Sunday, February 26, 2017

36 Goblins, 3 Goblin Officers, and Two Frodos

For the Balin's Tomb scenario in the Lord of the Rings Strategy Battle Game rulebook, you need 36 goblins (12 each of spear, shield, and bow guys), 3 goblin officers, and one cave troll for the evil side.  Of course, on the good side you need the Fellowship.

I started this project about one month ago (I checked on the date of the first posting about goblins I did) which means that I've been working on this project off and on over the past 5 weeks.  During that time I completed 36 goblins, 3 goblin officers, and all of the Fellowship, including an "invisible Frodo," except for Gandalf (who is at this moment on my painting table almost fully constructed, so he'll be finished this week).  There is NO WAY I could have ever painted this many regular miniatures during this time, not to the standard that I like to paint to.  As for the cave troll, I can't decide whether to go with my old cave troll (who frankly looks a little outdated at this point ... he is after all almost 2 years old!) or make a new cave troll with my more developed construction and conceptualization skills so as to be consistent with these newer LotR figures.  I'll probably end up making another one.  But my point is that a little over a month ago, I decided I wanted to put on a fantasy skirmish game for my gaming club.  In what will end up being about 6 weeks time, I will have completed all 50 figures for it (you need two Frodo figures).  Not bad!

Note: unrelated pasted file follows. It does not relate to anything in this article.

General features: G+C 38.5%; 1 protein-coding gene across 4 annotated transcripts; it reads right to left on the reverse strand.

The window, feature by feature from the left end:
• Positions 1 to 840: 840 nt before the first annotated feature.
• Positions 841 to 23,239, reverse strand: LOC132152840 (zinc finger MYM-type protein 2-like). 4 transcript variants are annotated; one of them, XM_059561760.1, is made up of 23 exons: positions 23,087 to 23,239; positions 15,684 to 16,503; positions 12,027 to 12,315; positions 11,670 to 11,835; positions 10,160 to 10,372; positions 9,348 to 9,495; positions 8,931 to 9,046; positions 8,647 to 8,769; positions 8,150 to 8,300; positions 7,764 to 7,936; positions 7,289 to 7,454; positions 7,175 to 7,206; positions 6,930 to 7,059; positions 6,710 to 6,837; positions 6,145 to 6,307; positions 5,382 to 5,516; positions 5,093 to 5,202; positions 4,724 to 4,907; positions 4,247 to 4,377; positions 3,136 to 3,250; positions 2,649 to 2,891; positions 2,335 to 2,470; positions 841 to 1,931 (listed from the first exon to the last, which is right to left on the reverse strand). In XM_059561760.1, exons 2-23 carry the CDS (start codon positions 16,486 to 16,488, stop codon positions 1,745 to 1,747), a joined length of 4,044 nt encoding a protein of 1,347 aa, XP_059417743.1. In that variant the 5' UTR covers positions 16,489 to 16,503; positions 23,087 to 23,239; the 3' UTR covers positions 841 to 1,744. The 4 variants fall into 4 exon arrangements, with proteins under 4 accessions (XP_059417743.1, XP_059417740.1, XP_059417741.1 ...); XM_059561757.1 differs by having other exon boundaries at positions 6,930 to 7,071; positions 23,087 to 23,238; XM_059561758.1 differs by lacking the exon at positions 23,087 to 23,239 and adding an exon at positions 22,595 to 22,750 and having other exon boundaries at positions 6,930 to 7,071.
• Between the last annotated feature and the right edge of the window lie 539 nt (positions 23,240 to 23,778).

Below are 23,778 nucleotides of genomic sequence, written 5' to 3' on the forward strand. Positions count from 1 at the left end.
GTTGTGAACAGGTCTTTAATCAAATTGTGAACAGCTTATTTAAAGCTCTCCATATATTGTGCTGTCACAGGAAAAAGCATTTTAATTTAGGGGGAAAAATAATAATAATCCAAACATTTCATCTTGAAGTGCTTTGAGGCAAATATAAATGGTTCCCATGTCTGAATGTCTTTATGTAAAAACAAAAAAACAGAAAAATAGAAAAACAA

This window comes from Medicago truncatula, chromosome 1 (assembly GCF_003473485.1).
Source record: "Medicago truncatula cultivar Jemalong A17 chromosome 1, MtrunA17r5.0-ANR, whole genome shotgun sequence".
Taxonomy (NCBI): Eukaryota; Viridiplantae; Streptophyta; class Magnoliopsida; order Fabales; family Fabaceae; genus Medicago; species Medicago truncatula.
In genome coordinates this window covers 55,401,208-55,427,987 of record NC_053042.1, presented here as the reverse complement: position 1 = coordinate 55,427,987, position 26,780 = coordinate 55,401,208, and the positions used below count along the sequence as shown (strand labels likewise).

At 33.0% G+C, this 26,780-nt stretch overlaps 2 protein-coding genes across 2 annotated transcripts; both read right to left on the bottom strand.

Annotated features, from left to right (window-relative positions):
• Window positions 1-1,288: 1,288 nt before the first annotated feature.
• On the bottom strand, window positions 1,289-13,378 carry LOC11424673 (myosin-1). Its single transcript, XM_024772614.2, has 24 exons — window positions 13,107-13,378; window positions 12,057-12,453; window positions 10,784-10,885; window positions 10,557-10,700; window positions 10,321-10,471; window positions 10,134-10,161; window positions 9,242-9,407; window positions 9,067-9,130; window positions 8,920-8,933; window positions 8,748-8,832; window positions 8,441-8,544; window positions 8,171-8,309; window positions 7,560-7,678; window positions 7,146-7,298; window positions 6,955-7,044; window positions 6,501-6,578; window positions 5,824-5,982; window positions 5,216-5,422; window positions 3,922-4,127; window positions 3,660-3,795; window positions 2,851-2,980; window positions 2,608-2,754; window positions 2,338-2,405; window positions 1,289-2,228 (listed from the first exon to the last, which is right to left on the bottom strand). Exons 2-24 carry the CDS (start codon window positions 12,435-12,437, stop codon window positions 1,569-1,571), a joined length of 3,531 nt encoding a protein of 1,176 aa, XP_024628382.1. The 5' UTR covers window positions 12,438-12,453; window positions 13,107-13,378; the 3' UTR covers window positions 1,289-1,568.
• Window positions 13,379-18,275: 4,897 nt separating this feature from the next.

Onto the figures.

Rather than showing you the "new goblins," I thought it would be more impressive to show the three different types with an officer all in one picture (almost as units here even though they do not all stay together in the same unit during the game).  So I've got a group of 12 spear goblins with an officer, a group of 12 bow goblins with an officer, and a group of 12 shield goblins with an officer all in the same picture.  I think they make quite the impressive horde!
Event though these miniatures are identical to each other in terms of body and feet, the variation in the arm position and the head tilts really makes them look a bit less uniform (more like a horde of angry goblins!).  I continue to be impressed, actually, with how much just varying the arm position increases the diversity of appearance of these clearly simple miniatures.

Onto Frodo ...

I wanted a regular Frodo and an invisible Frodo.
Nothing new construction wise, and this close up picture makes me realize I need to go back and make his blue pupils round again ... forgot to do that after I added the whites of his eyes.  Obviously there is no way to make a wooden figure "clear," so I went with the "ghostly" gray look for him when he is invisible.  I just stuck with the exact same pose of him holding the ring between his fingers, even though it wouldn't be correct when he is invisible as the ring would be on his finger.
Same traditional Hobbit construction.  Unfortunately, in my opinion, Frodo's clothing except for his bright green cloak is quite boring (just different shades of brown with a white undershirt that you don't really see because of all the layers he wears!).  The only new thing really with the non-invisible figure is Sting.  I just painted the sword blade a white undercoat and then used the florescent blue paint, that I sometimes use on my sci-fi figures for bright lights and buttons, and coated the white blade with this blue paint.  I ran the brush along the edges of the sword blade while the blue paint was still wet to take away some of the paint to allow the white to show through more, giving the impression that it is "glowing."